o what purpose do they deconstruct, problematize,destabilize, undermine, ridicule, and belittlemodernist and rationalist approaches?Docs this get us any further, make the world any better, or enhance the human condition?In what sense can this "debate toward [a] bottomless pit of epistemology andmetaphysics" be judged pertinent, relevant, help-fill, or cogent to anyone other than those foolish enough to be scholastically excited by abstract and recondite debate." Contrary to Ashley's assertions, then, a poststructural approach fails to empower the marginalized and, in tact, abandons them. Rather than analyze the political economy of power, wealth, oppression, production, or international relations and render an intelligible understanding of these processes, Ashley succeeds in ostracizing those he portends to represent by delivering an obscure and highly convoluted discourse. If Ashley wishes to chastise structural realism for its abstractness and detachment, he must be prepared also to face similar criticism, especially when he so adamantly intends his work to address the real life plight of those who struggle at marginal places.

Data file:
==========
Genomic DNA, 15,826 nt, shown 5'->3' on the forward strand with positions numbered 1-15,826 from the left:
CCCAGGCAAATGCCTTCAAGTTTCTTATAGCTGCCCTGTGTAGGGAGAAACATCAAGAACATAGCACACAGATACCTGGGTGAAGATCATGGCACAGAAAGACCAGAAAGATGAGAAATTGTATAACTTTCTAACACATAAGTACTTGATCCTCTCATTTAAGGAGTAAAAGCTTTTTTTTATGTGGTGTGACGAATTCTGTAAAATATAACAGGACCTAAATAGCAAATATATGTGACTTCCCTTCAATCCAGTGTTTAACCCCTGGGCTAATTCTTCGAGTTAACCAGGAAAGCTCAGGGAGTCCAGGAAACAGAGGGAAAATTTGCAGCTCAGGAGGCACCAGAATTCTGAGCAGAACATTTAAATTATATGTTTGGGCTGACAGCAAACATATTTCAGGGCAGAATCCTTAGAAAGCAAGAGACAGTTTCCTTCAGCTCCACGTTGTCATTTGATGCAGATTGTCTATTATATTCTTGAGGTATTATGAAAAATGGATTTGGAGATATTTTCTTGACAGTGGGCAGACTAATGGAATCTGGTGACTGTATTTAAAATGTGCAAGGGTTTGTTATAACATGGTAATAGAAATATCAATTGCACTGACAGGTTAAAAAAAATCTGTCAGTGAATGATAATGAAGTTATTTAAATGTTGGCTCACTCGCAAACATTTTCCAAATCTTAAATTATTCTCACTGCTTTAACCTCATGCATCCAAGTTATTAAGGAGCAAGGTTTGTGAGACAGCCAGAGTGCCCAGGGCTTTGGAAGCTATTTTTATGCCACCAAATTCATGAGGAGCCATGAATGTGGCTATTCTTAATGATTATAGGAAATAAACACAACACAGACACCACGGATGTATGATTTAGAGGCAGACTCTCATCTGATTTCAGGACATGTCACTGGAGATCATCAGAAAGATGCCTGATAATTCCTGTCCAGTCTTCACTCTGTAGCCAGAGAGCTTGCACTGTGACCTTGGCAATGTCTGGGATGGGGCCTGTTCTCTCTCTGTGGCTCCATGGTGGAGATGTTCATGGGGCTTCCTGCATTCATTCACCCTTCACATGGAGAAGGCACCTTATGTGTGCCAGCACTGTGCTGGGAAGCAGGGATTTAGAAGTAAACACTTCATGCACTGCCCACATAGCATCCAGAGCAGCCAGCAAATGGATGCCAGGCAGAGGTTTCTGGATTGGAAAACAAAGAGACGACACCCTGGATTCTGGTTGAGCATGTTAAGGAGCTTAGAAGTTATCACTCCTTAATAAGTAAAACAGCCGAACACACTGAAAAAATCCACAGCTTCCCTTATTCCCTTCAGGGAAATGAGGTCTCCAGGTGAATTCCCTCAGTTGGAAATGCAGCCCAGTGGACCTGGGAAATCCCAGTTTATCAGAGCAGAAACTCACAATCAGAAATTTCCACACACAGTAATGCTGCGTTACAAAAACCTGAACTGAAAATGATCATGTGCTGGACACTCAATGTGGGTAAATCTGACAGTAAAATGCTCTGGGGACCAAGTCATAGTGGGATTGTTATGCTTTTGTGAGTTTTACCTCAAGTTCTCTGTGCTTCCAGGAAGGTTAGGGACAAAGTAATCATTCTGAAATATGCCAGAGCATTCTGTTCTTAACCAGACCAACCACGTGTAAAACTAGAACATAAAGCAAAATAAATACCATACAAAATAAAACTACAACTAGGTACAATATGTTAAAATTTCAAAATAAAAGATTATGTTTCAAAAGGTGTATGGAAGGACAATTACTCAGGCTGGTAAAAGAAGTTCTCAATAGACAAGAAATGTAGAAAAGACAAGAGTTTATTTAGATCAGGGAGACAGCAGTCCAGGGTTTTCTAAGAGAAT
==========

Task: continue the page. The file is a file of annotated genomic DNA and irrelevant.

Their k prior arguments trivialize the possibility of war. They try to separate discursive politics from actual outcomes.Andrew J. ROTTER, Prof. of History @ Colgate, 2K[The American Historical Review105.4, “Saidism without Said: Orientalism and U.S. Diplomatic History,” p. 1211]For diplomatic historians, the link between cause and effect is crucial, and this constitutes another area of disagreement with Said. In a perceptive 1995 Diplomatic History essay, Melvyn P. Leffler complained that "the post-modernist emphasis onculture, language, and rhetoricoften diverts attention fromquestions of causationand agency." The problem with discourse theoryspecifically "is that although we might learnthat seemingly unconnected phenomena are relatedin some diffuse ways, we do notnecessarily getmuch insight into how relativelyimportant these relationships aretoone another." And Leffler quotes Patrick O'Brien: "'Foucault's study of culture is a history with beginnings but no causes.'" Leffler does not mention Said, but insofar as Said employs Foucauldian analysis in his work, the criticism could apply to him as well.13 If most historians continue to believe that establishing the cause of things isa meaningfulpart oftheir enterprise, even more insistently do diplomatic historians hold to this principle. That is because so much is at stake: most scholars of U.S. foreign policy are interested inexpansionism, imperialism, and ultimately war. Given the field of analysis, the dismissal of cause seems irresponsible, for people should try to understand what causesimperialism and war, and where power has such solemn consequencesit seems trivial to equate it with knowledge. Power, say diplomatic historians, is economic and military superiority, not narrative authority.